Nelson Mandela’s passing provides an important and rare opportunity for discussion of some very serious issues. We should not fear principled critique of people we admire but instead we have been treated to maudlin self-indulgence, useless idol worship and wrongheaded defense of Mandela’s memory.
Everyone looms large in death, and it is especially difficult to be truthful when a person of Mandela’s stature passes away. South Africa’s apartheid system was an international pariah, reviled by most of humanity and Mandela was the icon who it was hoped would bring it down forever.
Black Americans saw themselves in images of Sharpeville and Soweto. Mandela stood in for our assassinated leaders, political prisoners and victims of COINTELPRO. The South African struggle became our struggle and our chance to achieve what we were denied here at home. Of course Mandela’s release from 27 years of imprisonment brought near universal joy but it should have also raised more questions.
Mandela was one of the signatories of the Freedom Charter, which among other things demanded the nationalization of South Africa’s resources and reparations for the theft of African land by the Europeans. He was a member of the South African communist party, as were other leaders of the African National Congress. We should have known that the South African government wasn’t letting him go free without exacting a huge price. It is difficult to look the gift horse in the mouth, but the silence created a vacuum which made it easier for the rule of international capitalists to stay in place, even as they appeared to give up political control.
Mandela’s early history is something to honor and remember but now his memory comes wrapped in the poison pill of acceptance by the corporate media and disreputable democratic and republican politicians. Now when right wingers condemn Mandela as a communist, his admirers cringe and deny what is true. Instead of examining what a communist is and why the party was supported by the movement, we see black people instead take the position of our enemies and use the word as a slur. We must remember that scorn from certain quarters is a badge of honor.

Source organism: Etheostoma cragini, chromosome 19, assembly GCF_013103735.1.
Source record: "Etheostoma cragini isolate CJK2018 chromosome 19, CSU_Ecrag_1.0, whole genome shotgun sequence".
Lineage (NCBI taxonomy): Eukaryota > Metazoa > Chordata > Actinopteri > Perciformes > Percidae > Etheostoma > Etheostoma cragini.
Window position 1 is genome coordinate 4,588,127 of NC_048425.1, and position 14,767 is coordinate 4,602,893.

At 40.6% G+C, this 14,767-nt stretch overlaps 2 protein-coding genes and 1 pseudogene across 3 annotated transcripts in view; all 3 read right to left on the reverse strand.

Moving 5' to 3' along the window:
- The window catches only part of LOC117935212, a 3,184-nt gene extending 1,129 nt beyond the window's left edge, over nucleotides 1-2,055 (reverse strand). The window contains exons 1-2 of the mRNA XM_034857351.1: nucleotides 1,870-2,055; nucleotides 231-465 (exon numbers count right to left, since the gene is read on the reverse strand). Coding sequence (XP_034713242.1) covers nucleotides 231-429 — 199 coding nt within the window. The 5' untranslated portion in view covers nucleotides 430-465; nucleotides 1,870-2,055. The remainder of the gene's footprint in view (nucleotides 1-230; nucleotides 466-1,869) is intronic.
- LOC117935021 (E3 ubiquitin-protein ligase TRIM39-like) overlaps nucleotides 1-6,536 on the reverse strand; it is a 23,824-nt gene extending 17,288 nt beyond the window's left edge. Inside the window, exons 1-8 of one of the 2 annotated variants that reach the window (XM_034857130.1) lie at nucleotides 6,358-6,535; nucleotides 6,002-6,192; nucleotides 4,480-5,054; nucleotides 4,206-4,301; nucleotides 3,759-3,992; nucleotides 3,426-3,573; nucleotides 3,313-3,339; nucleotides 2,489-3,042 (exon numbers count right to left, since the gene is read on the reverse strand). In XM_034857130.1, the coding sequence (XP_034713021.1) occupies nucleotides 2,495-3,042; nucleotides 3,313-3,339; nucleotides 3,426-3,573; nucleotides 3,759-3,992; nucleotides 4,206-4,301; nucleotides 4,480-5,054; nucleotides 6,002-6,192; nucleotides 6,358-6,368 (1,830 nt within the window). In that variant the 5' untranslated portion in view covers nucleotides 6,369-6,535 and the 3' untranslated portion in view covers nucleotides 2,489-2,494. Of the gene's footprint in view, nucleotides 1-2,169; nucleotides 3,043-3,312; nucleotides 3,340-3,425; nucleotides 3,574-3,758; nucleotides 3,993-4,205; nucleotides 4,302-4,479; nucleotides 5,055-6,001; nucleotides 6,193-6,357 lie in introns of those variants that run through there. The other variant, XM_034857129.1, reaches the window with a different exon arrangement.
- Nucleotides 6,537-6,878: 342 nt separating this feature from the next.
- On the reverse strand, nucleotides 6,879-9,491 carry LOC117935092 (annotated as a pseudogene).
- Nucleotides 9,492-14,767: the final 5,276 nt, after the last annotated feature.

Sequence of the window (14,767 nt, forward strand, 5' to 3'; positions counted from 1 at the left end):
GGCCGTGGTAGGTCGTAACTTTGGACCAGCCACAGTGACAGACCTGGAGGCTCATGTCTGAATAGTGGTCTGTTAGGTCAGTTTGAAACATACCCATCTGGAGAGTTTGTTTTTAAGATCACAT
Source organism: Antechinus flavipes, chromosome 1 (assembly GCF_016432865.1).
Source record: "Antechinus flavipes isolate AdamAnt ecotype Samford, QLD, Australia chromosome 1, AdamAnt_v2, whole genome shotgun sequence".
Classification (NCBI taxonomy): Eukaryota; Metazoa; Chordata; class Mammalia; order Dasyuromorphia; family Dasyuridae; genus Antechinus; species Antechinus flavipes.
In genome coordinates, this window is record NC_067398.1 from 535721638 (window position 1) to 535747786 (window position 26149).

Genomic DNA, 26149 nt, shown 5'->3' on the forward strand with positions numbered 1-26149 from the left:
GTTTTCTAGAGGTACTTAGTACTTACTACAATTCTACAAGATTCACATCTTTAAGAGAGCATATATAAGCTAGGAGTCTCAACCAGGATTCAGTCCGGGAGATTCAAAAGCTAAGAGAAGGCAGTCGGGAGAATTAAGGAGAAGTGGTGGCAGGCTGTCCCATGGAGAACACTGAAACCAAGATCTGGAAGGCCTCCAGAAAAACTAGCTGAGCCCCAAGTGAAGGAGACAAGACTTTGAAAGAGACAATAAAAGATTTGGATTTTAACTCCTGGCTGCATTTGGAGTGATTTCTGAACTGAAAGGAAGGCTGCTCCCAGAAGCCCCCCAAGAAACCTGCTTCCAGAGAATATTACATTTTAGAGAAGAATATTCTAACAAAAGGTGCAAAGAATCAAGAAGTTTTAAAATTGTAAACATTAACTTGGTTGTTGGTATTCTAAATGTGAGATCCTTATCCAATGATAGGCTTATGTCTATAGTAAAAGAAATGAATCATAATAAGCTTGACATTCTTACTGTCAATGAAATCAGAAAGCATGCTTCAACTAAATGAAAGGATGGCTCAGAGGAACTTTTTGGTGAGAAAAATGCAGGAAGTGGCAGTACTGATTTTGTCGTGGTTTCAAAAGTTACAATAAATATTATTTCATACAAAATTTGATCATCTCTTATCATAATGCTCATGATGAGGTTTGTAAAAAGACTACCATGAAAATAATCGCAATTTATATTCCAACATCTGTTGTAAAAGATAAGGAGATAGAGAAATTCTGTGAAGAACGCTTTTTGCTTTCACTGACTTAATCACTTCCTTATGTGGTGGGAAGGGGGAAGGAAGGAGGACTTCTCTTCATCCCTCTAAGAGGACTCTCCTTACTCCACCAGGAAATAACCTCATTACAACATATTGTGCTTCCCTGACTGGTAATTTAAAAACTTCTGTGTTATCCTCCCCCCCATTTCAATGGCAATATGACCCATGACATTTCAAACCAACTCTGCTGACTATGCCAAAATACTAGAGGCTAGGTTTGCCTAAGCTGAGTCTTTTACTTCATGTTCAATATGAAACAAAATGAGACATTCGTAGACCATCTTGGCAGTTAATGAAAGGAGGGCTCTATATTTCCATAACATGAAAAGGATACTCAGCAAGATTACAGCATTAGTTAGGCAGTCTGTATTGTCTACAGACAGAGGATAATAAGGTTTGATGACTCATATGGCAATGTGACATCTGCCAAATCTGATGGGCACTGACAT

Contrast the reaction to Mandela’s death with that of the late Venezuelan president Hugo Chavez. While Chavez was equally beloved around the world, the American government gave no glowing tributes and sent no high level delegation. Chavez was every bit as deserving of praise and honor but unlike Mandela he succeeded in standing up to empire. He personally protested against George W. Bush and even called him the devil at the United Nations. Hugo Chavez prevailed when American presidents wanted him out of office. He won re-election and shamed this country when he donated Venezuelan oil to help poor Americans stay warm in the winter. Of course Barack Obama, George W. Bush, Jimmy Carter, and Bill Clinton were absent from his funeral.
Nelson Mandela had difficult choices to make. He chose to accept an IMF loan with strings attached that kept millions in poverty. He and his successors turned their backs on the Freedom Charter. No one can know his intentions but the results of those decisions were disastrous for the masses of black people in South Africa.
Mandela’s release from prison should have been seen as a new stage in the struggle and not the end of it. Those of us who came of age during the anti-apartheid movement and who truly loved the man have to admit the short comings of love when liberation is at stake.
There are many lessons to be learned during this time of mourning. Our emotions play an important role in inspiring us to take action against injustice but they can also betray us when we lack an understanding of what liberation really is.
Liberation may or may not come with a presidential inauguration. It certainly hasn’t come if the usual suspects in the corporate media, Pennsylvania Avenue and Downing Street suddenly give words of praise. The success of certain individuals is not liberation either. There are now black millionaires in South Africa but that does little good to the impoverished masses.
Liberated people don’t live in squalor. They earn more than a living wage. They need not fear loss of job or life if they protest their salaries or working conditions. They have free health care and education. They don’t fear incarceration and they don’t live in stratified societies. They live in safety and the law treats them all as equals to one another. They can protest and oppose the power structure without fear of repercussion. South Africa doesn’t fit these criteria, neither does the United States, and we who love freedom and justice shouldn’t spare anyone when we express these simple and obvious truths.
Margaret Kimberley‘s Freedom Rider column appears weekly in BAR, and is widely reprinted elsewhere. She maintains a frequently updated blog as well as at http://freedomrider.blogspot.com.
Ms. Kimberley lives in New York City, and can be reached via e-Mail at Margaret.Kimberley(at)BlackAgendaReport.com.